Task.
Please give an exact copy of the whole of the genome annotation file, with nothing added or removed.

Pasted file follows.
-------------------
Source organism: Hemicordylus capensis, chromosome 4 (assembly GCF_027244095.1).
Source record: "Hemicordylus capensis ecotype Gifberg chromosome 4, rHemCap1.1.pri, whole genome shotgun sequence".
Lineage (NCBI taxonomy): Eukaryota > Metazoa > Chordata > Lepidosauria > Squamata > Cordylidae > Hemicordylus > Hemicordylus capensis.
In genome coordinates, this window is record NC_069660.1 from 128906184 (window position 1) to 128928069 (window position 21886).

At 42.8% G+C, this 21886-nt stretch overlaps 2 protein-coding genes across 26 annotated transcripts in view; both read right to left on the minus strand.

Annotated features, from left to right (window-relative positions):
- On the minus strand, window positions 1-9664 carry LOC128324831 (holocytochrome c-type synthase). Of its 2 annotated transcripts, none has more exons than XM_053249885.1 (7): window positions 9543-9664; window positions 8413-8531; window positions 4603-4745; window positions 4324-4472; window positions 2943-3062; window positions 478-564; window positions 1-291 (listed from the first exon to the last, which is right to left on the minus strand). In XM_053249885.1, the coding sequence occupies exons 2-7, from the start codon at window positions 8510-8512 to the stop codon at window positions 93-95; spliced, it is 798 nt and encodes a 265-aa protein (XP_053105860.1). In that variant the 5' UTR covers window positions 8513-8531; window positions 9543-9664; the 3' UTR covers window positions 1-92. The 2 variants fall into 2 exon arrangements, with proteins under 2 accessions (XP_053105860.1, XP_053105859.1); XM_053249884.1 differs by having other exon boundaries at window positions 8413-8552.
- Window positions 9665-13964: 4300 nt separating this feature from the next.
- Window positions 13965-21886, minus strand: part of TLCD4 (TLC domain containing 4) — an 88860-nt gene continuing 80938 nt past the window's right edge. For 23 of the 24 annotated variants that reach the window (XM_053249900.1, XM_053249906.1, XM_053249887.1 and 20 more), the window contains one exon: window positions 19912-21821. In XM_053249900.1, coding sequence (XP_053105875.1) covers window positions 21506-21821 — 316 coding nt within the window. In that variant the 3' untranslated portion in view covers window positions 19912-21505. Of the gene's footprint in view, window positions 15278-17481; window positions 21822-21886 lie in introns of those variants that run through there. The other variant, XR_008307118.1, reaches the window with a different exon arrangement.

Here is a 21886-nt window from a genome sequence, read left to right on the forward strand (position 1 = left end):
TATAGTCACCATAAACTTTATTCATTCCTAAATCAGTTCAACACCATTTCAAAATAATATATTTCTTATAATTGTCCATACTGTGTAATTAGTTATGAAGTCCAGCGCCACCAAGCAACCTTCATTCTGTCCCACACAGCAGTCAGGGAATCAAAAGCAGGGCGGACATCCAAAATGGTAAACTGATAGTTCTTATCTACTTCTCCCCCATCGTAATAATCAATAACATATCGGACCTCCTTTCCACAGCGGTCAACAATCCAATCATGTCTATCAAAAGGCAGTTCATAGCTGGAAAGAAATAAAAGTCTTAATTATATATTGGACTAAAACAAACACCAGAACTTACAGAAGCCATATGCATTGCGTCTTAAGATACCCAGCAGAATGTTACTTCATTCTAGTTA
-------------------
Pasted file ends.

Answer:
Source organism: Hemicordylus capensis, chromosome 4 (assembly GCF_027244095.1).
Source record: "Hemicordylus capensis ecotype Gifberg chromosome 4, rHemCap1.1.pri, whole genome shotgun sequence".
Lineage (NCBI taxonomy): Eukaryota > Metazoa > Chordata > Lepidosauria > Squamata > Cordylidae > Hemicordylus > Hemicordylus capensis.
In genome coordinates, this window is record NC_069660.1 from 128906184 (window position 1) to 128928069 (window position 21886).

At 42.8% G+C, this 21886-nt stretch overlaps 2 protein-coding genes across 26 annotated transcripts in view; both read right to left on the minus strand.

Annotated features, from left to right (window-relative positions):
- On the minus strand, window positions 1-9664 carry LOC128324831 (holocytochrome c-type synthase). Of its 2 annotated transcripts, none has more exons than XM_053249885.1 (7): window positions 9543-9664; window positions 8413-8531; window positions 4603-4745; window positions 4324-4472; window positions 2943-3062; window positions 478-564; window positions 1-291 (listed from the first exon to the last, which is right to left on the minus strand). In XM_053249885.1, the coding sequence occupies exons 2-7, from the start codon at window positions 8510-8512 to the stop codon at window positions 93-95; spliced, it is 798 nt and encodes a 265-aa protein (XP_053105860.1). In that variant the 5' UTR covers window positions 8513-8531; window positions 9543-9664; the 3' UTR covers window positions 1-92. The 2 variants fall into 2 exon arrangements, with proteins under 2 accessions (XP_053105860.1, XP_053105859.1); XM_053249884.1 differs by having other exon boundaries at window positions 8413-8552.
- Window positions 9665-13964: 4300 nt separating this feature from the next.
- Window positions 13965-21886, minus strand: part of TLCD4 (TLC domain containing 4) — an 88860-nt gene continuing 80938 nt past the window's right edge. For 23 of the 24 annotated variants that reach the window (XM_053249900.1, XM_053249906.1, XM_053249887.1 and 20 more), the window contains one exon: window positions 19912-21821. In XM_053249900.1, coding sequence (XP_053105875.1) covers window positions 21506-21821 — 316 coding nt within the window. In that variant the 3' untranslated portion in view covers window positions 19912-21505. Of the gene's footprint in view, window positions 15278-17481; window positions 21822-21886 lie in introns of those variants that run through there. The other variant, XR_008307118.1, reaches the window with a different exon arrangement.

Here is a 21886-nt window from a genome sequence, read left to right on the forward strand (position 1 = left end):
TATAGTCACCATAAACTTTATTCATTCCTAAATCAGTTCAACACCATTTCAAAATAATATATTTCTTATAATTGTCCATACTGTGTAATTAGTTATGAAGTCCAGCGCCACCAAGCAACCTTCATTCTGTCCCACACAGCAGTCAGGGAATCAAAAGCAGGGCGGACATCCAAAATGGTAAACTGATAGTTCTTATCTACTTCTCCCCCATCGTAATAATCAATAACATATCGGACCTCCTTTCCACAGCGGTCAACAATCCAATCATGTCTATCAAAAGGCAGTTCATAGCTGGAAAGAAATAAAAGTCTTAATTATATATTGGACTAAAACAAACACCAGAACTTACAGAAGCCATATGCATTGCGTCTTAAGATACCCAGCAGAATGTTACTTCATTCTAGTTA